22. Benoit SR, Swenor B, Geiss LS, Gregg EW, Saaddine JB. Eye care utilization among insured people with diabetes in the U.S., 2010-2014. Diabetes Care. 2019;42:427-433.
  23. Ko F, Vitale S, Chou C-F, et al. Prevalence of nonrefractive visual impairment in US adults and associated risk factors, 1999-2002 and 2005-2008. JAMA. 2012;308:2361-2368.
  24. Suresh R, Yu H, Thoveson A, et al. Loss to follow-up among patients with proliferative diabetic retinopathy in clinical practice. Am J Ophthalmol. 2020:S0002-9394(20)30111-30112.
  25. Fathy C, Patel S, Sternberg P, Kohanim S. Disparities in adherence to screening guidelines for diabetic retinopathy in the United States: a comprehensive review and guide for future directions. Semin Ophthalmol. 2016;31:364-377.
  26. FDA permits marketing of artificial intelligence-based device to detect certain diabetes-related eye problems. U.S. Food and Drug Administration. https://www.fda.gov/news-events/press-announcements/fda-permits-marketing-artificial-intelligence-based-device-detect-certain-diabetes-related-eye . Published April 11, 2018. Accessed April 1, 2020.
  27. Savoy M. IDx-DR for Diabetic Retinopathy Screening. Am Fam Physician. 2020;101:307-308.
  28. Abràmoff MD, Lavin PT, Birch M, Shah N, Folk JC. Pivotal trial of an autonomous AI-based diagnostic system for detection of diabetic retinopathy in primary care offices. Npj Digit Med. 2018;1:39.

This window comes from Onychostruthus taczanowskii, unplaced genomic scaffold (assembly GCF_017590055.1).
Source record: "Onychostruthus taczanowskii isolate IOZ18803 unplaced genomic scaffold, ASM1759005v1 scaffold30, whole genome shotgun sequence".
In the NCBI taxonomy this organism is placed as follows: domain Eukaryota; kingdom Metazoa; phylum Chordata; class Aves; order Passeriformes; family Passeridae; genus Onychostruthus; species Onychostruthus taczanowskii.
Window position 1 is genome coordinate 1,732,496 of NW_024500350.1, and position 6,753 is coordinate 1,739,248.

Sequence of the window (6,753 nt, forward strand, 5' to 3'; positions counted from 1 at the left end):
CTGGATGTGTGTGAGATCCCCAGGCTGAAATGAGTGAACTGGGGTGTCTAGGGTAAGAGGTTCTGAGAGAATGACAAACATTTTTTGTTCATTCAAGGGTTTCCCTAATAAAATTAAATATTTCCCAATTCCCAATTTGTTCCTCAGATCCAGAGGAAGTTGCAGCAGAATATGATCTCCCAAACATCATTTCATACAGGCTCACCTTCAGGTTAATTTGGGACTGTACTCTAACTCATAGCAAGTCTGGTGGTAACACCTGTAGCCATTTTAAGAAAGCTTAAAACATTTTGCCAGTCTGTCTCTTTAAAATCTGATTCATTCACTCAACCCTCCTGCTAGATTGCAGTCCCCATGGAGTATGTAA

29. Carfagno J. IDx-DR, the First FDA-Approved AI System, is Growing Rapidly. DocWire News. https://www.docwirenews.com/docwire-pick/future-of-medicine-picks/idx-dr-the-first-fda-approved-ai-system-is-growing-rapidly/ . Published November 12, 2019. Accessed February 14, 2020.
  30. Brown DM, Nguyen QD, Marcus DM, et al. Long-term outcomes of ranibizumab therapy for diabetic macular edema: the 36-month results from two phase III trials: RISE and RIDE. Ophthalmology. 2013;120:2013-2022.
  31. Wykoff CC, Eichenbaum DA, Roth DB, et al. Ranibizumab induces regression of diabetic retinopathy in most patients at high risk of progression to proliferative diabetic retinopathy. Ophthalmol Retina. 2018;2:997-1009.
  32. Wykoff CC, Nittala MG, Zhou B, et al. Intravitreal aflibercept for retinal nonperfusion in proliferative ciabetic retinopathy: outcomes from the randomized RECOVERY trial. Ophthalmol Retina. 2019;3:1076-1086.
  33. Campochiaro PA, Wykoff CC, Shapiro H, Rubio RG, Ehrlich JS. Neutralization of vascular endothelial growth factor slows progression of retinal nonperfusion in patients with diabetic macular edema. Ophthalmology. 2014;121:1783-1789.
  34. Wykoff CC, Shah C, Dhoot D, et al. Longitudinal retinal perfusion status in eyes with diabetic macular edema receiving intravitreal aflibercept or laser in VISTA study. Ophthalmology. 2019;126:1171-1180.
  35. Wykoff C. PANORAMA: A Phase 3, Double-Masked, Randomized Study of The Efficacy and Safety of Aflibercept In Patients with Moderately Severe to Severe NPDR. Week 100 Results. Presented at the: Angiogenesis; Feb, 8, 2020; Mandarin Oriental Hotel, Miami, Fla.
  36. American Society of Retina Specialists. 2019 Membership Survey Preferences and Trends. Availble only to ASRS members.

About the Authors